How many depends on the product. It depends on what page one looks like for you products’ search terms. There is still opportunity out there. There are a lot of products with low reviews that are still dominating. Adam would use ilovetoreview.com, which he also owns, to get 25 reviews for products in the UK and 50 in the US.
Find out more of Adam’s latest thinking HERE
It’s only in the US that incentivised reviews are gone and it’s only compulsory reviews. There are other services that never guarantee the review but would push out your products at a discounted rate or for free. It’s not clear how it works, but it seem that after you get around 25 or 30 sales in a day then you products get a jump start and the sales keep rolling in. So even if you’re not getting a guaranteed review, there is still value in pushing your products out at a discounted rate.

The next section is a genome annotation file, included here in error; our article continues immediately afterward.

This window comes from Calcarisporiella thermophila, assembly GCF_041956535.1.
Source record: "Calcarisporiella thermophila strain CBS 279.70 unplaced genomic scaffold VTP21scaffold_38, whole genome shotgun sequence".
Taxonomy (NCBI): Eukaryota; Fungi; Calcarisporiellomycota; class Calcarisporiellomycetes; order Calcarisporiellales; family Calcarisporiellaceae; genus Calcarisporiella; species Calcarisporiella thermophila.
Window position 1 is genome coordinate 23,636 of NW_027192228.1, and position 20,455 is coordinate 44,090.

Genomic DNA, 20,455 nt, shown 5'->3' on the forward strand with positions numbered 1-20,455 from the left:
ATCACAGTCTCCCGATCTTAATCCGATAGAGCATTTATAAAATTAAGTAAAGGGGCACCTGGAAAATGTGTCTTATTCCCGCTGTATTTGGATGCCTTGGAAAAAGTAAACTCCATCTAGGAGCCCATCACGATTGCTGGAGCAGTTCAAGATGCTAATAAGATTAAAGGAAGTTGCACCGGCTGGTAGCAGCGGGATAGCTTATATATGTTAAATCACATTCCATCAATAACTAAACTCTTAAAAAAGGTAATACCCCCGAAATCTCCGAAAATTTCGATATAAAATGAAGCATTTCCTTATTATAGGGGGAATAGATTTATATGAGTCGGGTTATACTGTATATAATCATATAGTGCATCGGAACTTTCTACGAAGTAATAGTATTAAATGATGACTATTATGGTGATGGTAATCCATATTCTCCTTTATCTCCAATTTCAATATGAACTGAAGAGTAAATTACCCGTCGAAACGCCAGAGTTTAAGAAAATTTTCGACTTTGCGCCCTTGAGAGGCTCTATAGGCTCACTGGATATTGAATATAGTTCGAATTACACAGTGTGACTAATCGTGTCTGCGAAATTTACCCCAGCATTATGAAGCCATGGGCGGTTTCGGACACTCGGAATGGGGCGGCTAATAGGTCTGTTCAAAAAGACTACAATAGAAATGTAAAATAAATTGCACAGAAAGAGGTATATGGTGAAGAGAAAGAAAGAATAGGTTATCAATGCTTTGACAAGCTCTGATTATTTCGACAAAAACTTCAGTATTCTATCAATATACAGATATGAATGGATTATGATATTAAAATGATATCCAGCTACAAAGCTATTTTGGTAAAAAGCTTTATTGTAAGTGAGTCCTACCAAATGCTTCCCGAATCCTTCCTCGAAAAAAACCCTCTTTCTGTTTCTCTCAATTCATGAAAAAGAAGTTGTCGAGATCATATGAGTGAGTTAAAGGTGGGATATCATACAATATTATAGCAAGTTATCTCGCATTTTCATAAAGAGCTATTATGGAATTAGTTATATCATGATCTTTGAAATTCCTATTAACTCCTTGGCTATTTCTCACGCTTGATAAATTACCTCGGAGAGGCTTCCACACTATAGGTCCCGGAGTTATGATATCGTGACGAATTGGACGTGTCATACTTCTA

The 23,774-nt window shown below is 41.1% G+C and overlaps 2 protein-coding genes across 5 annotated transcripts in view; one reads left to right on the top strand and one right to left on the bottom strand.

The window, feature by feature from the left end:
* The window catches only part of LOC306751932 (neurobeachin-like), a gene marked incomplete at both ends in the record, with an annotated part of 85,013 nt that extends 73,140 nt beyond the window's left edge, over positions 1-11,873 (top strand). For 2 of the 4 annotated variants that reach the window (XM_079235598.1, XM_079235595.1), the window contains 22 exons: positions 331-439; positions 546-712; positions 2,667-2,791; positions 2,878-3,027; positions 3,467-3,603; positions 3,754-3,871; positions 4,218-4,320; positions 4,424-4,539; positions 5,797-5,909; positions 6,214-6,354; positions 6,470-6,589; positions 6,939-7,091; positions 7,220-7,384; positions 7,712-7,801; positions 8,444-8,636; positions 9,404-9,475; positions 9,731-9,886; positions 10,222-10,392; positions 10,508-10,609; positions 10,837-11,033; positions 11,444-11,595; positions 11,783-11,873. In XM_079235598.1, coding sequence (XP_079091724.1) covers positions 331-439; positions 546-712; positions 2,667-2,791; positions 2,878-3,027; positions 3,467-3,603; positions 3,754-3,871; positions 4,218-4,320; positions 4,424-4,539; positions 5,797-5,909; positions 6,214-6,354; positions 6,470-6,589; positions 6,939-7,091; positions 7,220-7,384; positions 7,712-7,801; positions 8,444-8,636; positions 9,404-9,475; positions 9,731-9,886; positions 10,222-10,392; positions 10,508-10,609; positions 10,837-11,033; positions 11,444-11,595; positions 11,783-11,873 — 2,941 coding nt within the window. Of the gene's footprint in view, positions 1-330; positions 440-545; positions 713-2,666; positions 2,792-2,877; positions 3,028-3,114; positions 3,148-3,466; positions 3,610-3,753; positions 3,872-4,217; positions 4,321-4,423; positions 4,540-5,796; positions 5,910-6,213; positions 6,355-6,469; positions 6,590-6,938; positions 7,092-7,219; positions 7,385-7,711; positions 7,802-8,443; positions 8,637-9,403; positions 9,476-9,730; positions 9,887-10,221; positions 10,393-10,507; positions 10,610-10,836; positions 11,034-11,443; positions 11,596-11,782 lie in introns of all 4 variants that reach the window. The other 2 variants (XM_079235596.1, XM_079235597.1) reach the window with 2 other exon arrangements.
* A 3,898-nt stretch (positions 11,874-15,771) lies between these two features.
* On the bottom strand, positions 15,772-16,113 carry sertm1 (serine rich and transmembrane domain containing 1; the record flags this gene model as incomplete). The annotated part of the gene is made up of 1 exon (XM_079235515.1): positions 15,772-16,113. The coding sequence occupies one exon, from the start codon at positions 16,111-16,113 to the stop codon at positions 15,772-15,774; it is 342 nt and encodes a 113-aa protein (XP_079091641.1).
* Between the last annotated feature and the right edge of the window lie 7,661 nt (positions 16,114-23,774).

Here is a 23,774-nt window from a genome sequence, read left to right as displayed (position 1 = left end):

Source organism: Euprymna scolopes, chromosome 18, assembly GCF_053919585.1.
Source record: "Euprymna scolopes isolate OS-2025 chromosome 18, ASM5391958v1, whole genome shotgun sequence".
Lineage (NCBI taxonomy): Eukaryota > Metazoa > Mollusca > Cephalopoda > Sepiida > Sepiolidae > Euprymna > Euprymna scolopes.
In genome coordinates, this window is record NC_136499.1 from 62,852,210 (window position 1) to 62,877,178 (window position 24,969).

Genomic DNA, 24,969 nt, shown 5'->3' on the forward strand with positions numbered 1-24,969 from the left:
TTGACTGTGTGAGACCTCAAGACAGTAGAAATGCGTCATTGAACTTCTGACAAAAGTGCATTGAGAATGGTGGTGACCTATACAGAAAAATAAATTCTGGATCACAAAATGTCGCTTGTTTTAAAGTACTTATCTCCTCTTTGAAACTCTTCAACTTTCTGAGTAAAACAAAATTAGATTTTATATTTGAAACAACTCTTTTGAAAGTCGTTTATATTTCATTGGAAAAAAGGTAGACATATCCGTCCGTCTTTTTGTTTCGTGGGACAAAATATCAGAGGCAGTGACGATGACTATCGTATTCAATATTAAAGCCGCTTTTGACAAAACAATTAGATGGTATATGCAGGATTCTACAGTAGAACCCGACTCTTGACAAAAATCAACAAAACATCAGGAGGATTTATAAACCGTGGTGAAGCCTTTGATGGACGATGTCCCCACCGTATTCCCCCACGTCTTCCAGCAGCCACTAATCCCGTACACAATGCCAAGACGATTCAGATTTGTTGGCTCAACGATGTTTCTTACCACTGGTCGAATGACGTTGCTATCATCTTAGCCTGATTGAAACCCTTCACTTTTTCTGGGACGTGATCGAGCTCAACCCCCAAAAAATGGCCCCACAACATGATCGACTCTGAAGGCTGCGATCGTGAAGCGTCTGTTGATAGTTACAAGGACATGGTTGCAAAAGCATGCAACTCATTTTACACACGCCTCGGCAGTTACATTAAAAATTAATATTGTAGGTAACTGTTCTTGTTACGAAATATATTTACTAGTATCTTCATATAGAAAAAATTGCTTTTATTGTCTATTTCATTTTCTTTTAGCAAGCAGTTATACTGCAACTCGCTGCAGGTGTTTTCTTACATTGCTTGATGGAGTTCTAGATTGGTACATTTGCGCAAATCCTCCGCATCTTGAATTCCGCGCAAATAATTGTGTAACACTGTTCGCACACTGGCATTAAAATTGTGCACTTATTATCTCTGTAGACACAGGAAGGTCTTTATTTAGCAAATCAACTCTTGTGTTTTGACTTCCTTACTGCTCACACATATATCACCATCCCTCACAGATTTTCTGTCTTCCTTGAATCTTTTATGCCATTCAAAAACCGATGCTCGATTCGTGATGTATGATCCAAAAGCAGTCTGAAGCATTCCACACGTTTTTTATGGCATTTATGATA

Adam can only speak to his community at ilovetoreview.com, but the reviewers have been doing this for three years where they use the coupon, get the product, and write the review. So, they will probably continue to do so even though it can no longer be required.
Companies will continue to do this even if the review rate drops in half. Adam’s company has a review rate of 87% meaning 87% of products that were pushed out came back as a review. With these new rules, that will likely drop. And if it drops in half that means you will just have to send out twice as many products. This is a one-time investment for something that can generate income for life.
Another tip from Adam is to follow up with you customers via email. Especially in the UK, they are very responsive to this. Zonguru (which Adam also own) has this automation built in.
Every time you make a sale it can send an email when it ships, six days later following up with any issues,and 14 days later asking for a review.
Not only will this help in getting reviews, but it allows you to get ahead of any issues with the product, say if the box was damaged or the product wasn’t right, allowing you to take care of the issue without before going through Amazon’s return system.
Adam tries to casual in his style in his emails. Just a quick “Hey, how are you doing? Just wanted to make sure everything is good with the product.” He doesn’t try to sound like a big company with huge copy in the email, just a quick message like you would send to an acquaintance.